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FANKO comes to town with high energy joy

Live or streamed, FANKO is high energy joy. They brought it Ajijic and blew us all away

In last week’s Hot Half Dozen I recommended the album Diamantes y Dragones Parte 1 by the Mexican band FANKO.  I had listened to it on Spotify both in my headphones and on my speakers and loved it. Friday night I got the chance to see them in person in Ajijic on their Mexico tour. Wow!  Blew me away.

They had returned to Chapala after a 5-year absence since they screened their film Soy Migrante in 2017. As far as I am concerned, they are the rising band of the year in Mexico. This time they brought music, dancing and enough fun to fill the largest venue in own, the Auditorio.

Jaffo getting close to the audience

The core FANKO band – vocalist/guitarist Alfonso “Jaffo” Lura, trumpet player/percussionist Benjamin “Chemi” Santillanes, and saxophonist Arturo “Tibu” Santillanes, added Carlos S. Vilches on a small tuba and the bass guitar. They bought in a dance team of Leilani Rios, Déborah Priscilla Lemble Galán  and ElTilon (plus another male dancer whose name I did not get) to put on a show that filled the Auditorio stage and frankly could have filled an arena stage.

They played selections from their current album Diamantes y Dragones plus other songs from their earlier albums and their time in the band Plastiko. The audience knew the songs, the words, and the moves. They were on their feet, dancing in the aisles, singing along and having great fun.  It was a testimony to the experience of the band members, especially Tibu Santillanes, in connecting with an audience, picking up their vibe and amplifying it while staying in the song.  These guys are pros, and brilliant, fun, and able to bring people together with music.

Both the live performance and the album combine traditional Mexican instrumentation and forms with jazz, funk, and rock in a blend that is sheer high energy joy.  Each one of the musicians is a first class player technically and together they are so good they transcend the technical aspects of their music and move into the realm of bliss and emotion. Tibu’s sax notes power you forward while Chemi’s trumpet solos grab your gut.  Jaffo Lura holds down the center with his vocals while he cavorts with the dancers, at times sounding like he is channeling Dr. John, and in one song playing the digeridoo.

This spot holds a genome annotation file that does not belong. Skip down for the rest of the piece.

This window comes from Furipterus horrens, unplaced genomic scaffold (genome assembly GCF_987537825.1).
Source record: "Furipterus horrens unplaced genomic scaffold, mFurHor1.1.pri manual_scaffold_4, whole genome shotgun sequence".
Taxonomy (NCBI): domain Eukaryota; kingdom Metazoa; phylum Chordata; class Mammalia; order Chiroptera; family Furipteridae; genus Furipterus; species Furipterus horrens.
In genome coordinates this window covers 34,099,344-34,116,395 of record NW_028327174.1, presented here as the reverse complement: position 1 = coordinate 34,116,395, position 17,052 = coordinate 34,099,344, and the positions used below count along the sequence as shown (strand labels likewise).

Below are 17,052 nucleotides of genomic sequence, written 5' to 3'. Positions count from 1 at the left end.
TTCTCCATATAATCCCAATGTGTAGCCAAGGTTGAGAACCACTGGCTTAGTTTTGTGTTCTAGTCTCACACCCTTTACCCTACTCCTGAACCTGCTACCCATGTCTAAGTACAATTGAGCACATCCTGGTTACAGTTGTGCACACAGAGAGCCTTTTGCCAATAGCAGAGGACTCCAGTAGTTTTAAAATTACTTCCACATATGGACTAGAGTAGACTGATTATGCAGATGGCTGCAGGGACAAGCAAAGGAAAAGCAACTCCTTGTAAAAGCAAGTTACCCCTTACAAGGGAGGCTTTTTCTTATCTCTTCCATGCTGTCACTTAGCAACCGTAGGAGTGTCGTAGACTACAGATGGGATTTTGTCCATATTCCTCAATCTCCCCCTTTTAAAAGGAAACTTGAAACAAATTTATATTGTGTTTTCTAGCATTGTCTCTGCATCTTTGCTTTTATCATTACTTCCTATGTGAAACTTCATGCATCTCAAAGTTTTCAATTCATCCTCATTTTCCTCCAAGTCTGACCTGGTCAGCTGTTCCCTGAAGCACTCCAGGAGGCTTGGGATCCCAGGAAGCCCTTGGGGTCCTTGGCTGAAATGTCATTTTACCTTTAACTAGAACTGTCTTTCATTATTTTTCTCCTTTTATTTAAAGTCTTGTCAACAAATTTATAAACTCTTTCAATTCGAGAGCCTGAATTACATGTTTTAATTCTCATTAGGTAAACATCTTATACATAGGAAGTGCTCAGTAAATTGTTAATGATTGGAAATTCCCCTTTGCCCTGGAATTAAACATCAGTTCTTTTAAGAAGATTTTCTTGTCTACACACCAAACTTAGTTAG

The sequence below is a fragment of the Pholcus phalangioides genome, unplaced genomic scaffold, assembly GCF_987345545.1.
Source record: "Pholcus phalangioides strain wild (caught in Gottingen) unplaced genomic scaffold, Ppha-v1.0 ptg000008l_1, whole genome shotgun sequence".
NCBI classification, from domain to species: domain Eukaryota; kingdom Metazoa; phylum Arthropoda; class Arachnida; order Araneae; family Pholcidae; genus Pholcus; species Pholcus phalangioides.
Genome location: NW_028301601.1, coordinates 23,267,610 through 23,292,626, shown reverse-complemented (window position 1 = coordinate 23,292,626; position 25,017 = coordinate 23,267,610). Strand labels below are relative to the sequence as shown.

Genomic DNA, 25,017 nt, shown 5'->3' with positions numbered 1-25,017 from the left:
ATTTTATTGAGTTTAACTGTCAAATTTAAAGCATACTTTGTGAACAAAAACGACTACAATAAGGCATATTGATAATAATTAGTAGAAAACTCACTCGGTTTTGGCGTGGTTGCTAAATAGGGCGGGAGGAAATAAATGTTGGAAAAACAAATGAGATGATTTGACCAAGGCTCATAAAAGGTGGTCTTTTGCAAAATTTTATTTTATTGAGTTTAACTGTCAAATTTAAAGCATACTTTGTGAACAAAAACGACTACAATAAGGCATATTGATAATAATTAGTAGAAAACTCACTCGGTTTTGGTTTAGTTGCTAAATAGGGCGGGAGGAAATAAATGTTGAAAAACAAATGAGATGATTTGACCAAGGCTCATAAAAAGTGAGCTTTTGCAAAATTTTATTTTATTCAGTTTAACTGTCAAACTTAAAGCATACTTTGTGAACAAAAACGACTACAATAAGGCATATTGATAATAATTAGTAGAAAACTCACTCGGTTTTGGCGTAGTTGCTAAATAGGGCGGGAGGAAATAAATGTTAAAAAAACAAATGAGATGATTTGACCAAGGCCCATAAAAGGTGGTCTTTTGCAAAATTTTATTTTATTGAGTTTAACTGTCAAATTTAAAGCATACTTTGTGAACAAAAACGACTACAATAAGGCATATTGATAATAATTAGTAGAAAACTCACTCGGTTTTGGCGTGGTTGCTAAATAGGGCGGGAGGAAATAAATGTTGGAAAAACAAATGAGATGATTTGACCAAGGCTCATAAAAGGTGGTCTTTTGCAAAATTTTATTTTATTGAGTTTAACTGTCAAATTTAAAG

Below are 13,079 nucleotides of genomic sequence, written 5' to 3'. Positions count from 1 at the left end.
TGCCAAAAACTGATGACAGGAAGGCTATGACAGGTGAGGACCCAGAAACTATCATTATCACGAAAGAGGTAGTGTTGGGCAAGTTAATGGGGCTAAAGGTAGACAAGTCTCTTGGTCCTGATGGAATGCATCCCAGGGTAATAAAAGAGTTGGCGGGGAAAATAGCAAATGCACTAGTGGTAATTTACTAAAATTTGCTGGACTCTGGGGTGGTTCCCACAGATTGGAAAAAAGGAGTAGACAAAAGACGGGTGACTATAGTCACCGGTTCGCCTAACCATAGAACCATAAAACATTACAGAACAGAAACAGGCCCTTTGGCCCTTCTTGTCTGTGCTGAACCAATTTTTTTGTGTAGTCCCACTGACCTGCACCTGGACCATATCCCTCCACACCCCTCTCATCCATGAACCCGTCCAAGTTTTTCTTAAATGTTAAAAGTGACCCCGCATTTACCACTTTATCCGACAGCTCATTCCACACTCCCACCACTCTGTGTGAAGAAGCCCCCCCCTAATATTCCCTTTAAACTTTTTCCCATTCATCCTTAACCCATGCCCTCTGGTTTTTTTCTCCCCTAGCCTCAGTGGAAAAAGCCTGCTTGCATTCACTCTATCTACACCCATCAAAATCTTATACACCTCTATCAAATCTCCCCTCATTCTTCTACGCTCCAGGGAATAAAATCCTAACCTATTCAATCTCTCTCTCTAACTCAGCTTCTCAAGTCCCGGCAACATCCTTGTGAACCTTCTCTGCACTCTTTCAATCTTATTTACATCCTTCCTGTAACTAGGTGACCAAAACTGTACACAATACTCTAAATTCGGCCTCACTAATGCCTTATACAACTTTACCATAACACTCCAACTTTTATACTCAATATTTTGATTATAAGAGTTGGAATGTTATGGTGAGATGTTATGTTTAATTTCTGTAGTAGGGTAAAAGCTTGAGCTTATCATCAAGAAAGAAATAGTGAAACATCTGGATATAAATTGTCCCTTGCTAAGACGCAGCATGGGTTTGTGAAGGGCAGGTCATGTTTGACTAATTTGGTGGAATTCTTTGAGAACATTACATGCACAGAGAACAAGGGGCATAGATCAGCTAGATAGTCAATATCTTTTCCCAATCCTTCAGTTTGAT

And the dancers – well, a brilliant addition. If you look at FANKO’s videos on line, the dancers  I saw Friday night work with them regularly and they are a perfect fit. Their athleticism -especially of Leilani Rios and ElTilo – is a real crowd pleaser. In these days of giant song and dance tours, a dance troupe is almost a necessity for live bands, and the two men and two women dancing  on stage Friday night brought that excitement.

Chemi blows his horn in a solo.

Whether you are able to see them live or stream the album, add Fanko to your favorites list of the best of Mexico’s popular music. Like I said, they create high energy joy, and they bring people together with music while they do it.

Patrick O’Heffernan



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About Patrick O'Heffernan, Music Sin Fronteras (471 Articles)
Patrick O’Heffernan, PhD., is a music journalist based in Mexico, with a global following. He focuses on music in English and Spanish that combines rock and rap, blues and jazz and pop with music from Latin America, especially Mexico like cumbia, banda, son jarocho, and mariachi. He is also edits a local news website and is a subeditor of a local Spanish language newspaper. Check out his weekly column Music Sin Frontera on Sunday nights.

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